Tim Etchells on virtuosity

£2

Suggested Donation

£
Personal Info

Terms

Donation Total: £2.00

This is an extract from an interview with Tim Etchells, Artistic Director of Forced Entertainment – read the full interview here.

Mostly we cultivate a certain kind of mundanity on the stage: the idea that the performance is being built in front of you, here and now, using very basic materials, in quite easy to understand ways. Things build up over a piece; a language is established in the beginning and it becomes more complex. The raw material initially is quite basic and the moves that the performers make on it are quite basic as well. We often chose to start from a deliberately difficult or unpromising position. A good example is an early Forced Entertainment piece Club of No Regrets in which a set of scenes are enacted by two performers. In the first enactments of the scenes they’re parcel taped to chairs so they can’t move and their mouths are parcel taped shut. You can’t really hear what they’re saying but they’ve got their little papers with the scenes on, so you sort of understand that they’re enacting these fragmentary dramas. It’s as far from virtuoso as it could get! We make a deliberately unpromising proposal at the beginning – something dramatically minimal, even stunted – but over time the performers are cut out of the chairs, they ‘memorise’ the lines from the papers, they start to perform them more, music comes in to support them and the theatrical energy and power of the piece builds. It’s about journey and about using simple building blocks. We start from a much more ‘here and now’ sort of situation and in that sense we try to look not very virtuosic, much more amateur – as if the work is simply thrown together. It’s ironic though, as I was saying before – if you look at the work we’ve done over thirty-four years: often minutely scoring endless hours of performance and getting to the point where we can reconstruct very complex improvisations involving ten people with sound and light and make it look like it’s just happening, here and now – there is of course a huge virtuosity in that. It’s just a kind of virtuosity that hides itself.

There’s a really good interview with Stewart Lee where he talks about how he thinks of himself as writer but he does all of his work as a writer trying to make what he does not look or sound like writing at all. It should look like he’s just standing there saying whatever comes into his head and, if it doesn’t seem like that, then he thinks he’s not doing a good job. There’s often a similar sense in our own work: most of the effort goes into trying to make things look like they’re just happening – all of the hard work, the real virtuoso work, is done achieving that.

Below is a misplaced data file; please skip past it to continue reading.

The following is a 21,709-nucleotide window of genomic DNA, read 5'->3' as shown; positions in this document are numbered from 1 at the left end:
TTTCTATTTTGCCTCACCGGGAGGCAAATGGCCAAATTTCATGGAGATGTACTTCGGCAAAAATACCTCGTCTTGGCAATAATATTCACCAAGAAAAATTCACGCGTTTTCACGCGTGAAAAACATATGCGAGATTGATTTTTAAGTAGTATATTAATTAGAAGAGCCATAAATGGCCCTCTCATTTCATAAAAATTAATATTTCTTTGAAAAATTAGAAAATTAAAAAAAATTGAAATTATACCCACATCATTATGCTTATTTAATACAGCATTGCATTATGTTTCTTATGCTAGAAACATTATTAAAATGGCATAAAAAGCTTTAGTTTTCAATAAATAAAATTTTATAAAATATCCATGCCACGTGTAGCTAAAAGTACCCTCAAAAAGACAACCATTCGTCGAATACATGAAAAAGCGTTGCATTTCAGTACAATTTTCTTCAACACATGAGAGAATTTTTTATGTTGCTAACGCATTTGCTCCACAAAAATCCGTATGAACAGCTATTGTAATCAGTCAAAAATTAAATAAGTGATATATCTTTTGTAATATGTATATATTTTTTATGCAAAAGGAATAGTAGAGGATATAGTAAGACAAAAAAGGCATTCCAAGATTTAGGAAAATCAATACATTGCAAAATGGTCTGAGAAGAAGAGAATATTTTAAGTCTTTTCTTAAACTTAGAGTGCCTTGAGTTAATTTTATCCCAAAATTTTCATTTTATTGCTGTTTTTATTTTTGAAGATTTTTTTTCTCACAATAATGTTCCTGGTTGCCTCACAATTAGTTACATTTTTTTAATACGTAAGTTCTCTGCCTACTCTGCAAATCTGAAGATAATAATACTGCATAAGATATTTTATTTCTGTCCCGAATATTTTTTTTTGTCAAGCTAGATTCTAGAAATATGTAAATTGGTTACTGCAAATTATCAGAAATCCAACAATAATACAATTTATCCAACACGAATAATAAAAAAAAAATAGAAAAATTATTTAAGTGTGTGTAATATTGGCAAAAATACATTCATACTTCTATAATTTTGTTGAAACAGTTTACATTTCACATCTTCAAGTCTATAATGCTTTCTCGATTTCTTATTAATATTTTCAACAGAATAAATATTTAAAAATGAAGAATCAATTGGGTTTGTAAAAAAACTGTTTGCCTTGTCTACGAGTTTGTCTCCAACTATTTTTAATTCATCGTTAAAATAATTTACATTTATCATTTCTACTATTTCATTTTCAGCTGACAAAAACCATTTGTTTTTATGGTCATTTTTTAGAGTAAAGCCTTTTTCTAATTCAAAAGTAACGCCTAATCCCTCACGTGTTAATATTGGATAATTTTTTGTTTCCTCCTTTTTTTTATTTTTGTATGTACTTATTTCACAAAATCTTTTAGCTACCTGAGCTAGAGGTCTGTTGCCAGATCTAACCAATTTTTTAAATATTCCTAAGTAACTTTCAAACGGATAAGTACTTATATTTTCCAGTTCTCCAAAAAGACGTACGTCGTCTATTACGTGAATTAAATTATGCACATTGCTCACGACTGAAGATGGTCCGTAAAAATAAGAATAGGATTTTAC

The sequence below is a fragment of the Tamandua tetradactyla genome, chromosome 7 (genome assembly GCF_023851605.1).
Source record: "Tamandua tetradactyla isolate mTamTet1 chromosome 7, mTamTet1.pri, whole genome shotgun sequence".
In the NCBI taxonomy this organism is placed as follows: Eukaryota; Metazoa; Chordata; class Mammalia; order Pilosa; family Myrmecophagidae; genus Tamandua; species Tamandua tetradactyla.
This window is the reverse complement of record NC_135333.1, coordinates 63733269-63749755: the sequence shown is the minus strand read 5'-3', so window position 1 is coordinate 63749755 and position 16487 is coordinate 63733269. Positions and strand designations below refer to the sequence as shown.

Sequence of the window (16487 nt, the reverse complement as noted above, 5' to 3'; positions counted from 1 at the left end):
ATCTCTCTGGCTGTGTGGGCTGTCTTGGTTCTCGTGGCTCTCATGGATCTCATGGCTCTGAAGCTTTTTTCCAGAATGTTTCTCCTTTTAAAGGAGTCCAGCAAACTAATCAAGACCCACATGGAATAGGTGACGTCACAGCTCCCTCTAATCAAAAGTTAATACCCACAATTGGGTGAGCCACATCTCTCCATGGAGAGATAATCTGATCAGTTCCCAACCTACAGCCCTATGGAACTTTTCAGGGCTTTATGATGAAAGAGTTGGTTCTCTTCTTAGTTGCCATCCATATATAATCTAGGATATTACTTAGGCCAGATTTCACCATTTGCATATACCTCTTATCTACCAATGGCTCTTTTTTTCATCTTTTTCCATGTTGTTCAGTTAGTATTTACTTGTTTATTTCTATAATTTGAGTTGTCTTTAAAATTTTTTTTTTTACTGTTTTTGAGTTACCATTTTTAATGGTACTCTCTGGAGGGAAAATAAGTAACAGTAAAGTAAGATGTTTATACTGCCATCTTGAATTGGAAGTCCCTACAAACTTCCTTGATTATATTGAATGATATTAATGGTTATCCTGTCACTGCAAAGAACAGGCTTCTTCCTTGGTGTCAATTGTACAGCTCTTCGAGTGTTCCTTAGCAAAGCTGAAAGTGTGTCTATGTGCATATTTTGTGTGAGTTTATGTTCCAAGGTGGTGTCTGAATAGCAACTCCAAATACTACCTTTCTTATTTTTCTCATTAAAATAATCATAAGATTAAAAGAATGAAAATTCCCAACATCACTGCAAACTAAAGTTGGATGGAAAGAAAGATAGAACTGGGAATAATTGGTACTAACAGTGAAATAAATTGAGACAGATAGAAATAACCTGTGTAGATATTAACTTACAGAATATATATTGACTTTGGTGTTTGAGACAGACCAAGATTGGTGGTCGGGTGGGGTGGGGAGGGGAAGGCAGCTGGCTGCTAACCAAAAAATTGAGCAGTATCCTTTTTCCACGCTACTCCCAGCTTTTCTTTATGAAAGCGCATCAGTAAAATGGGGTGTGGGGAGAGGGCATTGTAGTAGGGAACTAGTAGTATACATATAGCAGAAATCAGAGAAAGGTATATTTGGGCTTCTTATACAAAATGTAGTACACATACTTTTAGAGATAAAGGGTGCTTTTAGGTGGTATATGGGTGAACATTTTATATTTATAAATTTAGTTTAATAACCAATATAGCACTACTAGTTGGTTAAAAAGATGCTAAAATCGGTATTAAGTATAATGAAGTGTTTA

12am: Awake & Looking Down. Photo by Hugo Glendinning
Read the full interview here.

£2

Suggested Donation

£
Personal Info

Terms

Donation Total: £2.00

Tim Etchells on storytelling

£2

Suggested Donation

£
Personal Info

Terms

Donation Total: £2.00

This is an extract from an interview with Tim Etchells, Artistic Director of Forced Entertainment – read the full interview here.

We have a questioning attitude to story and storytelling – especially since we don’t make work that’s particularly character or narrative based. It’s not that there is an objection to story as such, it’s just that we have an understanding of story as one of the ways that theatre tends to organise itself, not the only one. Literary theatre often ties it’s meaning to narrative structures – neat and argumentative, where we’ve always been interested in structures that are more like music or architecture, structures in the work that are more like pattern or emotional journey or textural journey. In many ways our work has as much in common with dance or music or visual art performance as it does with theatre, if you think of theatre as literary theatre.

That said, I think very often we’ve dealt with story as a material but we’ve tended to think about story pluralistically: why do you only have to have one?! I think a lot of our work is based on the idea that what you’ve got on stage is a machine for generating many stories or different possibilities for stories. One of the things that the audience is doing I think is linking things together and making connections. Some of the pieces we have made have a raw material that is very narratively charged and we work by combining and recombining that material. I’m thinking about relatively early but quite important works like Club of No Regrets or 12am: Awake & Looking Down. The latter has hundreds of named characters who’s names are written on cardboard placards and the performers change costumes constantly and appear as all these characters. It’s theatre as dressing up box. There’s no story but in a sense, as all of these figures move past each other, a kind of kaleidoscopic narrative happens: Elvis Presley goes this way and A Nine Year Old Shepherd Boy goes that way and just for one moment you’re thinking, “On what mountain side did they meet?” And then it’s gone. I think we like that idea of the stage as a space that generates story but we don’t like to get locked into telling one.

E.M. Forster gives a great bit of advice to novelists which is “only connect”. Of course we have time for that impulse but I think we’re also interested in the idea of ‘also disconnect’. What happens when you put things down on the stage that don’t belong together and leave them like that? As an audience or watcher you’re then forced to somehow reconcile those things.

12am: Awake & Looking Down. Photo by Hugo Glendinning
Read the full interview here.

£2

Suggested Donation

£
Personal Info

Terms

Donation Total: £2.00